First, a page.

Thursday, January 29, 2009


Country boy McKinley Morganfield, better known as Chicago Blues master Muddy Waters, brought the Mississippi Delta north. Though many other Clarksdale-to-Memphis-to-West Helena bluesmen made similar treks to record their music, Waters quickly settled in at Aristocrat/Chess as the best, most vital link straight back to Robert Johnson and Son House, Tommy Johnson and Charlie Patton, the Delta’s undisputed kings. 

During a decade and some, his versions of familiar Mississippi-region numbers (and new blues fashioned by Willie Dixon and Muddy himself) expanded, then exploded with electric amplification, and suddenly shot out around the world, striking Bob Dylan, Paul Butterfield, The Yardbirds and The Rolling Stones (who took their name from a Muddy Waters song title), several blues magazines and one soon-to-be-famous U.S. rock journal all dead center.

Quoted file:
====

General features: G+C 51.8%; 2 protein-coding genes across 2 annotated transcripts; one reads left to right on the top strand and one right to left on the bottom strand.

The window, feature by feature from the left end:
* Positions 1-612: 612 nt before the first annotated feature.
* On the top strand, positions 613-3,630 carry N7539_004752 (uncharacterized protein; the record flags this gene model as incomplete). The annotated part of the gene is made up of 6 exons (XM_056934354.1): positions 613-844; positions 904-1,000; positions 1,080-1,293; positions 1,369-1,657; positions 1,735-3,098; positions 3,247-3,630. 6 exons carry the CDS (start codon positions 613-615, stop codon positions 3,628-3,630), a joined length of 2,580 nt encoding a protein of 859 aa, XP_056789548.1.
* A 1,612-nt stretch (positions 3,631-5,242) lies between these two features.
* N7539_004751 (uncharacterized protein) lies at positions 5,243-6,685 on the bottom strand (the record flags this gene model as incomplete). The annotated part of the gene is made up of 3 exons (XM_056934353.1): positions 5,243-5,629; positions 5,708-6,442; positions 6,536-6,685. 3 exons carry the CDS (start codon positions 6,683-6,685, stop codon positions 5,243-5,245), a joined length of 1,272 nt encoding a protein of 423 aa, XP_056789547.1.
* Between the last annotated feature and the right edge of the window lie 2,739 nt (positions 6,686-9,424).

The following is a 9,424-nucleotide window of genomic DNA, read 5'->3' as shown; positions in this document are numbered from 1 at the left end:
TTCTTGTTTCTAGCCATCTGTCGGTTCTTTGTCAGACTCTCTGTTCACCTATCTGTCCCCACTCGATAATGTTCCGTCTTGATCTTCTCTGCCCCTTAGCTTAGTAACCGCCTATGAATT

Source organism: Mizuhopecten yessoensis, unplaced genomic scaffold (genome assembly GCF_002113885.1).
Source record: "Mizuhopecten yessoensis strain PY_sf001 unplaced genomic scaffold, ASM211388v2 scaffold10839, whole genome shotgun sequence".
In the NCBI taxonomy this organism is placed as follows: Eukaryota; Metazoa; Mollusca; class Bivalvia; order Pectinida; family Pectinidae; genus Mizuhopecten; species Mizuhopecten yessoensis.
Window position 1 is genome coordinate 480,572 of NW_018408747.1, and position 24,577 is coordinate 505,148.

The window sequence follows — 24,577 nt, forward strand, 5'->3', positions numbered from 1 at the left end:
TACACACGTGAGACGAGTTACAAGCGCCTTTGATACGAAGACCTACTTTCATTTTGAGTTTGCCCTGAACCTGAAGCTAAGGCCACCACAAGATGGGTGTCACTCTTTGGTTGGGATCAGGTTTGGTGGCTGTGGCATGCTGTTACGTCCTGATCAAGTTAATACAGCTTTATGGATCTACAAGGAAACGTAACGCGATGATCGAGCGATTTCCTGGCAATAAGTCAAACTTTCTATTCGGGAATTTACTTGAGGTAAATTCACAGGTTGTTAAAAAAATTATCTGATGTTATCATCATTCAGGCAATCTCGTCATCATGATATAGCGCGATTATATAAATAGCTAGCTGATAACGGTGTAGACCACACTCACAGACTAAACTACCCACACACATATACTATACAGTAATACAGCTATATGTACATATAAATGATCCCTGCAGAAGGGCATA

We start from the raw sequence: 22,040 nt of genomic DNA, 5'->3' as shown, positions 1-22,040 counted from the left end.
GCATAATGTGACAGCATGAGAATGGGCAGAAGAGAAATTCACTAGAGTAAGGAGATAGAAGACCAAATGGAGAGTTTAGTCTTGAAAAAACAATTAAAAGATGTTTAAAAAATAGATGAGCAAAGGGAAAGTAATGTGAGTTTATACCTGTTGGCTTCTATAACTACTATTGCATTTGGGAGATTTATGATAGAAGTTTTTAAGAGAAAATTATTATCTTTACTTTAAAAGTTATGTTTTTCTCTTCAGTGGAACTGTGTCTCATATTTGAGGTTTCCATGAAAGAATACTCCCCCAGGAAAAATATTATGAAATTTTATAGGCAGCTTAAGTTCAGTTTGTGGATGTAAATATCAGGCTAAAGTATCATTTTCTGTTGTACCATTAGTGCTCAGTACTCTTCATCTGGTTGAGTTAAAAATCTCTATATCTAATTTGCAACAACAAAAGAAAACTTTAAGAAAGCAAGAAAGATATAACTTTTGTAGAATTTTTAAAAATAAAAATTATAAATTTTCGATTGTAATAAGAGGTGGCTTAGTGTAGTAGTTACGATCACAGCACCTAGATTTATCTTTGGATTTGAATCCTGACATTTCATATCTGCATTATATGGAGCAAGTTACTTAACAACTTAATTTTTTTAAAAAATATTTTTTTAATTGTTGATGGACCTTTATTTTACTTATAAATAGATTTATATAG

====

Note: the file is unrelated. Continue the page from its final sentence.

Muddy pretty much invented the electrified blues band rules from the start, from the tentative mid-1940s to later, venerated 1970s. Only rarely did he sound like anything but himself, making for a certain rhythmic/melodic sameness over the years, which means picking a representative Dozens becomes a matter of honoring both his South Side shifts and his set-in-stone (becoming rock) standards.

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